While internal safeguards are important, when it comes to protecting trade secrets, companies also need to be vigilant and act quickly and decisively when it appears that a former employee is attempting to use the former employer’s secrets or copyrighted material to compete in the marketplace.

Iowa Waives Appeal of $2.2 million Verdict In Favor of Settlement

On August 24, 2017 we reported that former communications director for the Iowa Senate Republican Caucus, Kristen Anderson, was awarded $2.2 million in damages by a jury that found Anderson had been fired in retaliation for complaining about sexual harassment and a hostile work environment.

In late September, the parties reached a settlement, pursuant to which the State of Iowa will forego any appeal of the jury verdict, and will pay approximately $1,045,000 to Anderson, and approximately $705,000 for Anderson’s legal costs and fees.  On October 1, 2017, Iowa’s State Appeal Board approved this settlement.

 

Court Grants New Trial in Sexual Harassment Case Based on Evidence of Other Complaints Against Supervisor

Despite “substantial evidence” supporting a jury’s verdict, a judge may weigh the evidence and set aside the verdict if it is contrary to the clear weight of the evidence. Federal Judge Richard A. Jones did just that in EEOC v. Trans Ocean Seafoods, Inc., No. 15-cv-01563 (W.D. Wash. Sept. 8, 2017). He granted the plaintiffs’ motion for a new trial under FRCP 59(a). In doing so, the court set aside the jury’s verdict for the employer, holding that it knew or should have known of a supervisor’s inappropriate sexual comments based on the “clear weight of the evidence.”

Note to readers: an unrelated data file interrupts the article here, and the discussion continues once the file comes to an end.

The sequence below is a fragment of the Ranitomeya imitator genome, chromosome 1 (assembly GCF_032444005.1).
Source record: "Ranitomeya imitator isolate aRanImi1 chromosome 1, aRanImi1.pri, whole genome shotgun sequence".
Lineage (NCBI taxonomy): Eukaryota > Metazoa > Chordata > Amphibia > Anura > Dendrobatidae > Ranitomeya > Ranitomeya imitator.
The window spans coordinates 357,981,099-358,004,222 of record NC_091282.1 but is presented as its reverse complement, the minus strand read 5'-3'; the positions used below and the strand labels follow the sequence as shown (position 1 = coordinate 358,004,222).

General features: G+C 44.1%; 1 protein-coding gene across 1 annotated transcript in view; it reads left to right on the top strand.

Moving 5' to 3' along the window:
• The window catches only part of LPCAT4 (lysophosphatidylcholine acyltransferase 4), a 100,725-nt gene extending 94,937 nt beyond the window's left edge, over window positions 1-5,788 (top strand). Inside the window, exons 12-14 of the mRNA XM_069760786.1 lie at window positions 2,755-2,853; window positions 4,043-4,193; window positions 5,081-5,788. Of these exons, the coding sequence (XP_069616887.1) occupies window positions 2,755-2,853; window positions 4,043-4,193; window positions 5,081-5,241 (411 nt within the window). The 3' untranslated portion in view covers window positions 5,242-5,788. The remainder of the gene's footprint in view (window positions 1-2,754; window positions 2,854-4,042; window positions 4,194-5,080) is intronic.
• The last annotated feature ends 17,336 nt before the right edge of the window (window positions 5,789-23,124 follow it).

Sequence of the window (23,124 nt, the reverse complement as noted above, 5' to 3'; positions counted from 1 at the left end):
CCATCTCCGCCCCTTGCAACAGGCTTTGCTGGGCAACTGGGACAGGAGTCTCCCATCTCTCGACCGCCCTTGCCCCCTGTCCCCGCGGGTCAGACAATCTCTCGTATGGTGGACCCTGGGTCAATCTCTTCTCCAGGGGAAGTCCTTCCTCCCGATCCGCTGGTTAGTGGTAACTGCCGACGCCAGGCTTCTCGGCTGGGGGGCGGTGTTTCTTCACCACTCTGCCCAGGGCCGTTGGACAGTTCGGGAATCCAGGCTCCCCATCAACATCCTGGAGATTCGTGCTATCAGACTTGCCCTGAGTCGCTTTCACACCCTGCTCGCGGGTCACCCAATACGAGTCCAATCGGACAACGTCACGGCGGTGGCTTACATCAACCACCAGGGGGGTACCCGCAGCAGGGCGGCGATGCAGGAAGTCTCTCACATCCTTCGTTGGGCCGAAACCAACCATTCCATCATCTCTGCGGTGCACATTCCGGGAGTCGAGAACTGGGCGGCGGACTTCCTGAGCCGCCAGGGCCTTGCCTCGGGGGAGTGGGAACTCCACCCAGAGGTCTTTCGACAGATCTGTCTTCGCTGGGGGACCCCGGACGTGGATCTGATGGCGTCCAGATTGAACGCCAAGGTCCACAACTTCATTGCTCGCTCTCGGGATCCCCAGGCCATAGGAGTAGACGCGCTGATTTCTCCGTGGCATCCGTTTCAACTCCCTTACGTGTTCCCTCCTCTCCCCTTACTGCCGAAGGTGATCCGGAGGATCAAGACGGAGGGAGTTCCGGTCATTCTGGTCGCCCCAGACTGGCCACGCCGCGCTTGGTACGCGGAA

The plaintiffs brought claims alleging sexual harassment under Title VII of the Civil Rights Act and the Washington Law Against Discrimination. They alleged that they were sexually harassed by their supervisor. At trial, the parties provided conflicting testimony about whether the plaintiffs complained to the employer’s operations manager at an off-site meeting about the supervisor’s harassment. The jury credited the operations manager’s testimony about the off-site meeting, which contradicted the plaintiffs’ testimony. However, it was undisputed that the employer was on notice of complaints about the supervisor’s conduct toward other employees and his prior inappropriate conduct. Indeed, the employer had issued him two prior warnings.